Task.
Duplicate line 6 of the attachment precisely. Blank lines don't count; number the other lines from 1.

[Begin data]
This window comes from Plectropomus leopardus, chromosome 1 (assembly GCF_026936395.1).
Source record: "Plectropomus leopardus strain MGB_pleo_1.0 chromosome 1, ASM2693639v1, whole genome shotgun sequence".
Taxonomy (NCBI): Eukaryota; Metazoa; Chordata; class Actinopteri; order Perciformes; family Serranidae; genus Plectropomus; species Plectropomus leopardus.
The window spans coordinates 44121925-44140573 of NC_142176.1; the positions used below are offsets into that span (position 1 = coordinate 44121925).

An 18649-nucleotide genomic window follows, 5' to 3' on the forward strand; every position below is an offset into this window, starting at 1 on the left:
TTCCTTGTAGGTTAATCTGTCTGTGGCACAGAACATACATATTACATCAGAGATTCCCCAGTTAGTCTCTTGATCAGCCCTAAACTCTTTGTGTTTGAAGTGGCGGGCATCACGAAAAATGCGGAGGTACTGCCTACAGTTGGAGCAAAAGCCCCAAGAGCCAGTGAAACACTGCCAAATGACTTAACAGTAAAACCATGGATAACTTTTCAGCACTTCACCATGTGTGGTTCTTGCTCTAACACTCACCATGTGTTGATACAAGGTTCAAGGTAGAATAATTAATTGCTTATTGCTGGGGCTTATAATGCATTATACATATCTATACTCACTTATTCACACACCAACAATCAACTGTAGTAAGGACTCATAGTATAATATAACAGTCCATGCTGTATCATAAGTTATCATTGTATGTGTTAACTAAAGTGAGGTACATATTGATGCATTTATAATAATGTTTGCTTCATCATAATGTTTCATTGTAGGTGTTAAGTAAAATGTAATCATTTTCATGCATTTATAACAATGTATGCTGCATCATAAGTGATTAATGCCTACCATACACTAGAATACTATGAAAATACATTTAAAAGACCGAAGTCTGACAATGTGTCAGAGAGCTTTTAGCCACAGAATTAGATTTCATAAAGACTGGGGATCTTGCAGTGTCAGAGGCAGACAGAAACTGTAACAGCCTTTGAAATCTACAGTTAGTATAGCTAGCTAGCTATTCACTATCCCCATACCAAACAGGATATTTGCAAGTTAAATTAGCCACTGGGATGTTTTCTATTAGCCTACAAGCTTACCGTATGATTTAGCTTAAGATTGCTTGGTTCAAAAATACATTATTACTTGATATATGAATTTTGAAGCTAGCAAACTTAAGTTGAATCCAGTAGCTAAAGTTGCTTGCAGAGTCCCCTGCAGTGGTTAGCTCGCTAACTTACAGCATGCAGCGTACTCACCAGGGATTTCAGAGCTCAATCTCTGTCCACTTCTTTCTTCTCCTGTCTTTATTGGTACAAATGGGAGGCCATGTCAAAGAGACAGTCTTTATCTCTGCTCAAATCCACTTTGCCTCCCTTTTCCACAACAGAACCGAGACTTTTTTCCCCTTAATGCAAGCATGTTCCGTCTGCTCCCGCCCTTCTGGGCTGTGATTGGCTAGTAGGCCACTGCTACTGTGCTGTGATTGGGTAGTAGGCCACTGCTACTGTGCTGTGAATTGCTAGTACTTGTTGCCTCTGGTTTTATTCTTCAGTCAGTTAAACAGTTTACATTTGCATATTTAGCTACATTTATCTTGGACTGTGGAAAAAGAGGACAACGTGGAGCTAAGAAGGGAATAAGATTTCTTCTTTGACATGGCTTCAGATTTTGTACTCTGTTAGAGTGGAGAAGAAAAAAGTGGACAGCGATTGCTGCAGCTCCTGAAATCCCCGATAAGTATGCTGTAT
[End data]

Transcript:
TTCCTTGTAGGTTAATCTGTCTGTGGCACAGAACATACATATTACATCAGAGATTCCCCAGTTAGTCTCTTGATCAGCCCTAAACTCTTTGTGTTTGAAGTGGCGGGCATCACGAAAAATGCGGAGGTACTGCCTACAGTTGGAGCAAAAGCCCCAAGAGCCAGTGAAACACTGCCAAATGACTTAACAGTAAAACCATGGATAACTTTTCAGCACTTCACCATGTGTGGTTCTTGCTCTAACACTCACCATGTGTTGATACAAGGTTCAAGGTAGAATAATTAATTGCTTATTGCTGGGGCTTATAATGCATTATACATATCTATACTCACTTATTCACACACCAACAATCAACTGTAGTAAGGACTCATAGTATAATATAACAGTCCATGCTGTATCATAAGTTATCATTGTATGTGTTAACTAAAGTGAGGTACATATTGATGCATTTATAATAATGTTTGCTTCATCATAATGTTTCATTGTAGGTGTTAAGTAAAATGTAATCATTTTCATGCATTTATAACAATGTATGCTGCATCATAAGTGATTAATGCCTACCATACACTAGAATACTATGAAAATACATTTAAAAGACCGAAGTCTGACAATGTGTCAGAGAGCTTTTAGCCACAGAATTAGATTTCATAAAGACTGGGGATCTTGCAGTGTCAGAGGCAGACAGAAACTGTAACAGCCTTTGAAATCTACAGTTAGTATAGCTAGCTAGCTATTCACTATCCCCATACCAAACAGGATATTTGCAAGTTAAATTAGCCACTGGGATGTTTTCTATTAGCCTACAAGCTTACCGTATGATTTAGCTTAAGATTGCTTGGTTCAAAAATACATTATTACTTGATATATGAATTTTGAAGCTAGCAAACTTAAGTTGAATCCAGTAGCTAAAGTTGCTTGCAGAGTCCCCTGCAGTGGTTAGCTCGCTAACTTACAGCATGCAGCGTACTCACCAGGGATTTCAGAGCTCAATCTCTGTCCACTTCTTTCTTCTCCTGTCTTTATTGGTACAAATGGGAGGCCATGTCAAAGAGACAGTCTTTATCTCTGCTCAAATCCACTTTGCCTCCCTTTTCCACAACAGAACCGAGACTTTTTTCCCCTTAATGCAAGCATGTTCCGTCTGCTCCCGCCCTTCTGGGCTGTGATTGGCTAGTAGGCCACTGCTACTGTGCTGTGATTGGGTAGTAGGCCACTGCTACTGTGCTGTGAATTGCTAGTACTTGTTGCCTCTGGTTTTATTCTTCAGTCAGTTAAACAGTTTACATTTGCATATTTAGCTACATTTATCTTGGACTGTGGAAAAAGAGGACAACGTGGAGCTAAGAAGGGAATAAGATTTCTTCTTTGACATGGCTTCAGATTTTGTACTCTGTTAGAGTGGAGAAGAAAAAAGTGGACAGCGATTGCTGCAGCTCCTGAAATCCCCGATAAGTATGCTGTAT